From Publishers Weekly
Quitting smoking is difficult enough without also having to worry about the weight one seems destined to gain. Katahn (The T-Factor Diet) says at least two-thirds of the people who quit smoking will gain between 10 and 12 pounds. Part of the problem: cigarette smoking really is an aid to weight management, because it reduces one's desire to eat by directly affecting body chemistry. So it's important, he says, to increase one's metabolic rate to compensate for nicotine's metabolic effects. He advises that whenever the urge to smoke occurs after quitting, it's important to get up and move around. Brief physical activity not only reduces the urge to smoke, but can provide the lift that otherwise might have been obtained from nicotine. And yet, increased physical activity may not be enough. Katahn recommends reducing fat and carbohydrate intake without making any radical changes in one's regular diet, because he believes undertaking a traditional weight-reduction diet at such a time can actually lead to weight gain. To identify fats and carbohydrates, he provides an extensive calorie/fat/carbohydrate/gram counter and reduced-calorie menus. He also advocates deep relaxation and meditation techniques that will help curb those "I've just got to have a cigarette" moments.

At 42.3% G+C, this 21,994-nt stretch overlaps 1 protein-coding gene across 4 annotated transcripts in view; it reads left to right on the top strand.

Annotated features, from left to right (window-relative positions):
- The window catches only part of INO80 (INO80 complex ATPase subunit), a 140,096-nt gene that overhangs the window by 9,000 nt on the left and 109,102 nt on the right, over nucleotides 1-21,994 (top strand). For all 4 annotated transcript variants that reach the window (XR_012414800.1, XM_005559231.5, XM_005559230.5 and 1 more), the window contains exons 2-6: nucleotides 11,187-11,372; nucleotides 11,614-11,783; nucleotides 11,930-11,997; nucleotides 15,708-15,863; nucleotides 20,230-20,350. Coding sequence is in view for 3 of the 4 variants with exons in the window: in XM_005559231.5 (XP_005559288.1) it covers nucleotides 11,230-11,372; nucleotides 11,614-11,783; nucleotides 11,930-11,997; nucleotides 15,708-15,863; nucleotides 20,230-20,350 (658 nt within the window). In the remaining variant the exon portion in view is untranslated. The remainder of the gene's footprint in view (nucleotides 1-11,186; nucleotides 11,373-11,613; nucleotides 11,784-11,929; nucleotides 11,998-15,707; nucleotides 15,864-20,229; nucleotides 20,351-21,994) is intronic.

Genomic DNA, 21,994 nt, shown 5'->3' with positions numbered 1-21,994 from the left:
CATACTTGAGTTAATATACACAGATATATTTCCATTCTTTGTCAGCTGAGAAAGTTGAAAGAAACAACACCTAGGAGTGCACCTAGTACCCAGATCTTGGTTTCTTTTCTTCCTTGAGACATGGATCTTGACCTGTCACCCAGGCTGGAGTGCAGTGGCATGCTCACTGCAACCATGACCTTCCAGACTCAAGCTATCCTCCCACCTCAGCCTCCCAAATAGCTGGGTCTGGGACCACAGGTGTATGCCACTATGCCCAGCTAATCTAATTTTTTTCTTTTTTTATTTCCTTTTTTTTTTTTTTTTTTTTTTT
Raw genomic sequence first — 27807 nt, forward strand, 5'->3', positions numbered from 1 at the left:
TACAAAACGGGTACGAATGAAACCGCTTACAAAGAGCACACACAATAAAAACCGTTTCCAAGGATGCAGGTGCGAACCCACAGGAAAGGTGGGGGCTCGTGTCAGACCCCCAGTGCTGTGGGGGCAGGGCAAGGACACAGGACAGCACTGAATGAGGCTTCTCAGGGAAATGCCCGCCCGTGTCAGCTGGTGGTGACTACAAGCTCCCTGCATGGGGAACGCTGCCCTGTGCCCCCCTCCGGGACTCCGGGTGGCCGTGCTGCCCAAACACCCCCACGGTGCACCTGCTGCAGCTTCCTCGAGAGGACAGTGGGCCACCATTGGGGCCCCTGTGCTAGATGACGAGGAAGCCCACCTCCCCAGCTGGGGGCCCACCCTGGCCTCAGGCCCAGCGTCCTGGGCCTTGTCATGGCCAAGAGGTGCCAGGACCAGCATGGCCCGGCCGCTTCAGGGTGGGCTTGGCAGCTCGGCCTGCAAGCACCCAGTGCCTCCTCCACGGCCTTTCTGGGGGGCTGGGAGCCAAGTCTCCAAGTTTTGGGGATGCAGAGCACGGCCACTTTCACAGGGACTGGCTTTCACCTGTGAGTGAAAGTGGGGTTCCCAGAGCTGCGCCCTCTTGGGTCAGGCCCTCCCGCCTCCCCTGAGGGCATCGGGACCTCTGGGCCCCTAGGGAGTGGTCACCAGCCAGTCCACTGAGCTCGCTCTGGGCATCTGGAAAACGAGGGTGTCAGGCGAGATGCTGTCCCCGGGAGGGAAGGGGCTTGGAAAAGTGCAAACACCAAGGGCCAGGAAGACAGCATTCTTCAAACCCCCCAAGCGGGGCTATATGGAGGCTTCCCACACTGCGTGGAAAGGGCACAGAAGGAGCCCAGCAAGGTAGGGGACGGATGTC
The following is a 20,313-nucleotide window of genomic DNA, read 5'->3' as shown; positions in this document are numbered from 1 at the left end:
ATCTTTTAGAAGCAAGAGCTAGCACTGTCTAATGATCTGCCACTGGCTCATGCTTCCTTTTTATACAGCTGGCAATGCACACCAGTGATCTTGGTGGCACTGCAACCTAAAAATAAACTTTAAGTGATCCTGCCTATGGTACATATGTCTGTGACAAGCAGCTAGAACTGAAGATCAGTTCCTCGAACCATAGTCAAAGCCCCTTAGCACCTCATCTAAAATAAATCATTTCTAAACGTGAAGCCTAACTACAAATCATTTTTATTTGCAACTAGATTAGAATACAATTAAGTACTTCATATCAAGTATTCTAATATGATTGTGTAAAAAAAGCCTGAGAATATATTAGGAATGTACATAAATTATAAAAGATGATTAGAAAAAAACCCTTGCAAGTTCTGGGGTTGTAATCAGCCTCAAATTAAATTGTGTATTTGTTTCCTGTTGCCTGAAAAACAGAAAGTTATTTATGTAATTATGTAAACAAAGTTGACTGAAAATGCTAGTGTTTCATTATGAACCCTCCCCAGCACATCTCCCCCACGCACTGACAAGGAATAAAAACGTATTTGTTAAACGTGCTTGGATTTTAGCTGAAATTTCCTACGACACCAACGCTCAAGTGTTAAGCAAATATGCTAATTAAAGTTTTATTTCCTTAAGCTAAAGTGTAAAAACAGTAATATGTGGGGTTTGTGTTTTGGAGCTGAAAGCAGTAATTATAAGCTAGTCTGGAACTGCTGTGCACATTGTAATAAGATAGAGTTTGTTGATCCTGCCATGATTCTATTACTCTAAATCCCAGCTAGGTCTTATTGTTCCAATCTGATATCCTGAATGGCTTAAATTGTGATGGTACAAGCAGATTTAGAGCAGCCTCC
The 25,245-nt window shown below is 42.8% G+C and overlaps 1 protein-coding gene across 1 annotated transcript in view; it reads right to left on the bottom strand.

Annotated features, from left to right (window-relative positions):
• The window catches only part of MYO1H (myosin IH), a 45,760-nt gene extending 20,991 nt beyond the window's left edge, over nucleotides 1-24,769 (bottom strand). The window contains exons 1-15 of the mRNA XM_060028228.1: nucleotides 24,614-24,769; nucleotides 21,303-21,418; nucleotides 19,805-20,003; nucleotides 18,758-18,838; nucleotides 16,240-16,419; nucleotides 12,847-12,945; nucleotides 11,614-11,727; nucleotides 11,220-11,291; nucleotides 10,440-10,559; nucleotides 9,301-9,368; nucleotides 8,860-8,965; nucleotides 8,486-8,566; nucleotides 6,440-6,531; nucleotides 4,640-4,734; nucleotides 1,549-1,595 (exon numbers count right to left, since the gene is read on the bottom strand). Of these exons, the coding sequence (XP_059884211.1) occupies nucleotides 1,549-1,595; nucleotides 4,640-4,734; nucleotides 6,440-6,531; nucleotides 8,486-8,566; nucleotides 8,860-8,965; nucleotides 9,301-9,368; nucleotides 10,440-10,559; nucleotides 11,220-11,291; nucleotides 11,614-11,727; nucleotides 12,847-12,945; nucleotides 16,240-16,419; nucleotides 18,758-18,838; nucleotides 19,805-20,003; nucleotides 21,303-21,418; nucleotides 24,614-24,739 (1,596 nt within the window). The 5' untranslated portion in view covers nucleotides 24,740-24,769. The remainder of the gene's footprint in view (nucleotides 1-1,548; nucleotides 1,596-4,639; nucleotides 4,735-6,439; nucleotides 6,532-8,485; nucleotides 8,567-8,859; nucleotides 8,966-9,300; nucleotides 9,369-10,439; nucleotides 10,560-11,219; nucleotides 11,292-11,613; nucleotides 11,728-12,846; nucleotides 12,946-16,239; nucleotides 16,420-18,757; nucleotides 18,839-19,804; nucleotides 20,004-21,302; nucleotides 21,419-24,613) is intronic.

Copyright 1994 Reed Business Information, Inc.
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